Terra’s Theme is great,

Roaming Sheep is slightly weird, but good,

and almost every gamer has heard Sephiroth’s One Winged Angel, for better or worse.  (I like it, but it’s overplayed sometimes.)  The whole S Generation CD is really good as well.

Uematsu has such a big body of work that this snipped doesn’t really do it justice, but I’m a big fan of his orchestral work.  My favorite, though, is this lovely little solo piano piece, To Zanarkand.

The orchestral version is good, too, but I love the simple piano version best.

Speaking of SquareSoft, I’m a big fan of Yasunori Mitsuda’s work on Chrono Trigger and Chrono Cross.  The OCRemix (a great resource, by the way) fan compilation “Chrono Symphonic” is also really good.  My music appreciation gained a lot of depth staring with this ticking clock.

…and Frog’s Theme still makes me smile.  Repetitive as it is, thanks to the nature of game music, it’s still a rousing theme for one of my favorite game heroes.

… but when I really need something to make my day better almost instantly, I often turn to Radical Dreamers (Chrono Cross OST, Yasunori Mitsuda).  The whole 3-CD soundtrack is excellent, Scars of Time perfectly sets the mood (it plays during the game’s intro cinematic)

Dream of the Shore is great “wandering” music…

and Life, Faraway Promise is a fine culmination of the action,

but Radical Dreamers, that’s just right for me.  It’s just… good.  Food for my soul; sweet, delicious fudge.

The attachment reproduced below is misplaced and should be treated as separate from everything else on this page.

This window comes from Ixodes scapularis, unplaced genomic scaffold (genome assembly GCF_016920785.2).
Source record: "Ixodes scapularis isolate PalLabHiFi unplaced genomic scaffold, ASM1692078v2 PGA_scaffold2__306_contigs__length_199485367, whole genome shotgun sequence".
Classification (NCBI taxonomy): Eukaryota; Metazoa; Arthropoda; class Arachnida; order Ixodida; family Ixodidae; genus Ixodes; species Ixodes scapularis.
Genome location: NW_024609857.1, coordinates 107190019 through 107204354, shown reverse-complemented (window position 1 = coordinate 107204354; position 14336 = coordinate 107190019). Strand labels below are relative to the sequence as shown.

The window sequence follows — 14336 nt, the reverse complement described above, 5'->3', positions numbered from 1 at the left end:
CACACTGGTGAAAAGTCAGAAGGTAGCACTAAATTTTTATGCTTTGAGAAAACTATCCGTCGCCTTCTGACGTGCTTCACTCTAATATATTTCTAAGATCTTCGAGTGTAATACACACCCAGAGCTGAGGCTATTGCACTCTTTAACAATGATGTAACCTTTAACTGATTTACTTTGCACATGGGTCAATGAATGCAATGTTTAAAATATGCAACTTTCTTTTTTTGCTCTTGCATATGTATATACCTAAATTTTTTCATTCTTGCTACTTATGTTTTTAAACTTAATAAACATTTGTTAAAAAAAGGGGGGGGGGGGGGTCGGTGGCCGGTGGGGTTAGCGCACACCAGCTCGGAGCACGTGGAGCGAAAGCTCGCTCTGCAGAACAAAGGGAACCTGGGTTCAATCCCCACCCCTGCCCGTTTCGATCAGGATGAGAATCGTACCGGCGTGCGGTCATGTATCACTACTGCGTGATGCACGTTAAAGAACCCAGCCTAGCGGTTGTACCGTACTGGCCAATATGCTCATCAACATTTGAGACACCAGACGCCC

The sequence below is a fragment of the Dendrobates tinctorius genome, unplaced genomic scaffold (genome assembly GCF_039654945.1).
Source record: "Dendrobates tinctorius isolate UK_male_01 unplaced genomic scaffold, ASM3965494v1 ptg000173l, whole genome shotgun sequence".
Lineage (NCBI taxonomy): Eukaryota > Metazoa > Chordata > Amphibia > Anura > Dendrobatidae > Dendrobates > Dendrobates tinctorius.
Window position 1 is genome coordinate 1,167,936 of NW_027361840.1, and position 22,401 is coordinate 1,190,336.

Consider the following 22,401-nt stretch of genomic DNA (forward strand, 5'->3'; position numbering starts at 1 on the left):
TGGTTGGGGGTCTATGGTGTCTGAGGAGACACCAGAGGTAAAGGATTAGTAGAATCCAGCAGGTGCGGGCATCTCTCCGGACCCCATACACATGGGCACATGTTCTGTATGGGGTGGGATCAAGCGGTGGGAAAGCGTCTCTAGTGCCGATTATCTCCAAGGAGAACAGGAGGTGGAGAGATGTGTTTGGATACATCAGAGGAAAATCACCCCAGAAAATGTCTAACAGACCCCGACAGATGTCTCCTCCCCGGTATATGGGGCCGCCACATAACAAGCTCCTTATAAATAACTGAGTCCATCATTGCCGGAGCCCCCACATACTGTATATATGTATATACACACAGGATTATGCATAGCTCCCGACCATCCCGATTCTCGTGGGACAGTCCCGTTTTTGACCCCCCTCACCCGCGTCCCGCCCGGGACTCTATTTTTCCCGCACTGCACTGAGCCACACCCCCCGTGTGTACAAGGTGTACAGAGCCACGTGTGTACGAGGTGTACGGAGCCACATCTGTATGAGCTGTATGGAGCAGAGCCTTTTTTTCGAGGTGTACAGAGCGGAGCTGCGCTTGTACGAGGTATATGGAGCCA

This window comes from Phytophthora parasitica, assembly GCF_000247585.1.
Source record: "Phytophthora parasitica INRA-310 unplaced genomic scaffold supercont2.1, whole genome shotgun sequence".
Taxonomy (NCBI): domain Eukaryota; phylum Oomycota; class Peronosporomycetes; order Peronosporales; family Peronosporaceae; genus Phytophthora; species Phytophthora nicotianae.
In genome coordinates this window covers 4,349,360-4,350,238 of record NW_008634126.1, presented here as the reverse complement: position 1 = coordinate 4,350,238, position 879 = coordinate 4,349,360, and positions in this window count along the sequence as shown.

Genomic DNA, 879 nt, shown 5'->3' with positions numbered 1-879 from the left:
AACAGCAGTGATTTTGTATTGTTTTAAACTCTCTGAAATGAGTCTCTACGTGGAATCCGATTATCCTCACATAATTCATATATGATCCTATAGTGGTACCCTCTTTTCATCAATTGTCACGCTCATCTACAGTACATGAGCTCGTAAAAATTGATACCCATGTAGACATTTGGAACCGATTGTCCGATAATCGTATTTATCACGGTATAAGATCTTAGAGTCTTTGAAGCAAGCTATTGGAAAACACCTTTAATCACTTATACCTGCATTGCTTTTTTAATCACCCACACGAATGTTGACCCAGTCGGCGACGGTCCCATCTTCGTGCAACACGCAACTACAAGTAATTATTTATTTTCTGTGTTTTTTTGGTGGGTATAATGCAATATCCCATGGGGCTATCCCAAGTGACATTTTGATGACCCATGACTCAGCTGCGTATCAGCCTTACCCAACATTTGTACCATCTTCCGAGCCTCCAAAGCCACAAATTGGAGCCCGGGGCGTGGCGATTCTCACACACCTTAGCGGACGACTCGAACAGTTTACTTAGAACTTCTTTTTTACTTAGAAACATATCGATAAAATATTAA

It’s telling that I know these Japanese artists’ names as well as I know Johann Sebastian Bach or Wolfgang Mozart.  I love classical music, and in many ways, I think of these modern composers to be just as talented as the old masters.  That idea may be heresy to some, but even the PLAY! folk see some value in this game music, else there would be no efforts to employ it with a full orchestra in sold out concerts world wide.  (But never in nearby Salt Lake City, the meanies.  Always in the bigger cities, for crying out loud.)  Also, there are gems like Sailing to the World, Yasunori Mitsuda’s non-game composition.  I’ve only heard parts of it, but it’s almost as hauntingly beautiful as the Chrono Cross soundtrack.

These artists are more than mere chiptune flunkies.  (Not that there’s anything wrong with chiptunes… DuckTales in the NES days had some great music.)

There’s a lot here in this industry to value.  Even if it sometimes takes a distant back seat to the other trappings of modern gaming.  There’s a lot of eye candy for those windows to the soul… and a lot of ear candy, too, for… um… whatever portal they are.